The reckoning for America’s worst drug epidemic is starting to take a foothold with Purdue Pharma recently agreeing to a $270 million out-of-court settlement with the state of Oklahoma. This may seem like a win against the opioid crisis, but is there a price tag for lives ruined and lost from the opioid epidemic fueled by prescription drugs manufactured by giant pharmaceutical companies?
Purdue Pharma, the maker of highly-addictive prescription painkiller OxyContin, is the second of the large pharmaceutical companies that are facing thousands of lawsuits filed by over 600 US cities, counties, states and Native American tribes from 28 states that assert the drug manufacturers’ culpability in the country’s opioid crisis that has claimed 40.
While the settlement money falls short of the $17 billion that Oklahoma had initially sought to pay for expenses the state incurred for addiction treatment and drug-related services, it’s could still bankroll year’s worth of services needed to combat the opioid epidemic in Oklahoma, such as drug treatment, health care, emergency services and other costs of drug addiction remedies. The state claims it will need 20 years to repair damages wrought by the opioid crisis.
Opioid Litigations Against Big Pharmaceuticals
There have been three landmark opioid settlements across America: one in the state of Oklahoma, two for Ohio, and individual cases against Purdue Pharma, with several more on the docks. The lawsuits have established the fact that drug manufacturers are culpable of illegal practices involving manufacturing, promoting, marketing, distributing, and lobbying for prescription opioids, which explains why they are quick to settle existing cases to avoid larger punitive damages and trials. This makes it highly unlikely to see cases go to trial and made public.
In August last year, an Oklahoma judge ordered opioid maker Johnson & Johnson–a family company that made fortune manufacturing family-friendly products, such as soaps baby powder and Band-Aids–to pay $572 million for the destruction wrought by prescription painkillers. The amount is measly compared to the billions of dollars the company made from manufacturing and selling painkillers over a 20-year period.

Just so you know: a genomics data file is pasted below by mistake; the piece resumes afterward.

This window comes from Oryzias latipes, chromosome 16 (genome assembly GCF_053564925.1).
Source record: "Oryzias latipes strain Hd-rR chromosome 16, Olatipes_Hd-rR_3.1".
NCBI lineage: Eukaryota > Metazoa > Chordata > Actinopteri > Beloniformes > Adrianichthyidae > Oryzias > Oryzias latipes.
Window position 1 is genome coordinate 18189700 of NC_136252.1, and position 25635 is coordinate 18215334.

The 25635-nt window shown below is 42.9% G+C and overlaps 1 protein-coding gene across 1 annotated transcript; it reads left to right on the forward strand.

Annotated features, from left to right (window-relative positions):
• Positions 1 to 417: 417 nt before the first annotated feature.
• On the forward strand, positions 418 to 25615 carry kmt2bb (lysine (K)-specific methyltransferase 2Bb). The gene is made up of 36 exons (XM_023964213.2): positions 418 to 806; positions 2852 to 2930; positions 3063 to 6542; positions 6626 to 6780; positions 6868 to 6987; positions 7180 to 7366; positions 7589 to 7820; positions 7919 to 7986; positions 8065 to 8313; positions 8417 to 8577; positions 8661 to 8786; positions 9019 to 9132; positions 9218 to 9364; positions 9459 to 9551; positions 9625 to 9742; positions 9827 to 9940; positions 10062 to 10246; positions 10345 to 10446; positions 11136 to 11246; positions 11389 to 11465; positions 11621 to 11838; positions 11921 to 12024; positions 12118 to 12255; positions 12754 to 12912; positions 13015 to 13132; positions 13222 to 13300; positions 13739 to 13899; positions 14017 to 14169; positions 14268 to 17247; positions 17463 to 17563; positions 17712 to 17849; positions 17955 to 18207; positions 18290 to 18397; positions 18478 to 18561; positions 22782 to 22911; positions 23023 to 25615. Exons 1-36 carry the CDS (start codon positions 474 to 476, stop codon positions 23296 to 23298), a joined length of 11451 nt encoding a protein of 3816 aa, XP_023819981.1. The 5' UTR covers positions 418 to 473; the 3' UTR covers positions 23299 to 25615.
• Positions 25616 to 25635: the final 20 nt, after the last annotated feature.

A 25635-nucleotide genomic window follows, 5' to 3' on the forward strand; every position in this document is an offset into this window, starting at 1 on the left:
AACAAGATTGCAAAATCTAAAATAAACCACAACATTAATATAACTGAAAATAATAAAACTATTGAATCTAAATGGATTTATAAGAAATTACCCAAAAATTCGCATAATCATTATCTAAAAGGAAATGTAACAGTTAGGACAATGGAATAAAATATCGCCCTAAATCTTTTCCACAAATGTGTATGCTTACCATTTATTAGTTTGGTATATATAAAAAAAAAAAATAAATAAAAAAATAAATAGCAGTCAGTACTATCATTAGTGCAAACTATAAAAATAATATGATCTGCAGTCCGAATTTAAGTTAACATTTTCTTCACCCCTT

The lawsuits claimed the companies are accountable for thousands of opioid deaths across the state, as well as the cost of health care, law enforcement, and treatment that the state has incurred in addressing the addiction crisis.
Will Victims of Opioid Addiction Benefit from the Opioid Settlement?
Oklahoma’s court rulings on Johnson & Johnson and Purdue Pharma may be a portent of things to come for the 2,000 more opioid lawsuits, but will victims of opioid addiction benefit from the opioid settlement?
“The settlement is a large amount, but it’s apportioned over an extended period of time, it may have very little impact on meeting the immediate addiction treatment needs and save the lives of opioid victims. There is a sense of urgency in addressing the opioid crisis and it’s too early to say whether the settlement will result in tangible improvements and stem the tide of opioid crisis,” commented Will Stoy, MA, LPC-S, Executive Director at Stonegate Center, a leading private addiction treatment facility in Azle, Texas.
The details of the opioid settlement do not disclose how it will be spent and how it can be protected from being diverted for other uses than what it’s intended for, which is to help ease the opioid crisis. The settlement with Purdue Pharma was highly criticized for not having the voice of actual opioid victims heard or included during litigation.
John Eckelbarger, head of the Business Development team at Stonegate Center, asks the question that begs to be answered, “Will the states and groups that are receiving these multimillion-dollar settlements from the pharmaceutical companies use the money to actually help end the epidemic?”
Pharmaceutical Companies Likened to Drug Carters
The counties have claimed in the lawsuits that the pharmaceutical companies worked together and operated similar to drug cartels by conspiring to expand their market and using deceptive marketing to promote their products and downplaying addiction risks. The drugmakers have denied the accusations, affirming they delivered legitimate medications and complied with strict Drug Enforcement Agency and Food and Drug Administration regulations.